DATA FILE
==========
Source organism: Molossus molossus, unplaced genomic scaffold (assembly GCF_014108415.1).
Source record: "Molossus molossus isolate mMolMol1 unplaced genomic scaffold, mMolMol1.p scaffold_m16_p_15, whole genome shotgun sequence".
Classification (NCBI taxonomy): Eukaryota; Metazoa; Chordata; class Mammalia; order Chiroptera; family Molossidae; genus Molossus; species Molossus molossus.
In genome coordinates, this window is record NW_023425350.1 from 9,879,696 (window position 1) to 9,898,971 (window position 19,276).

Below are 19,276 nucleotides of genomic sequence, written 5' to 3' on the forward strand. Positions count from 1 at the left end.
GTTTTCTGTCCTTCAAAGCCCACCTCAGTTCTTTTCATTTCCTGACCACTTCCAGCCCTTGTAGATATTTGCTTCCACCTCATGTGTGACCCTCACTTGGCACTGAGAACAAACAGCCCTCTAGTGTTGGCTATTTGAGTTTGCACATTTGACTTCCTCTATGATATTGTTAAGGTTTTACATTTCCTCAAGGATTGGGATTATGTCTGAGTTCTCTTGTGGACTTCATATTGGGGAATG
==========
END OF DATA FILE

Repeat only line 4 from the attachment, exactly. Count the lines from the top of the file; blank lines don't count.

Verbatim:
In genome coordinates, this window is record NW_023425350.1 from 9,879,696 (window position 1) to 9,898,971 (window position 19,276).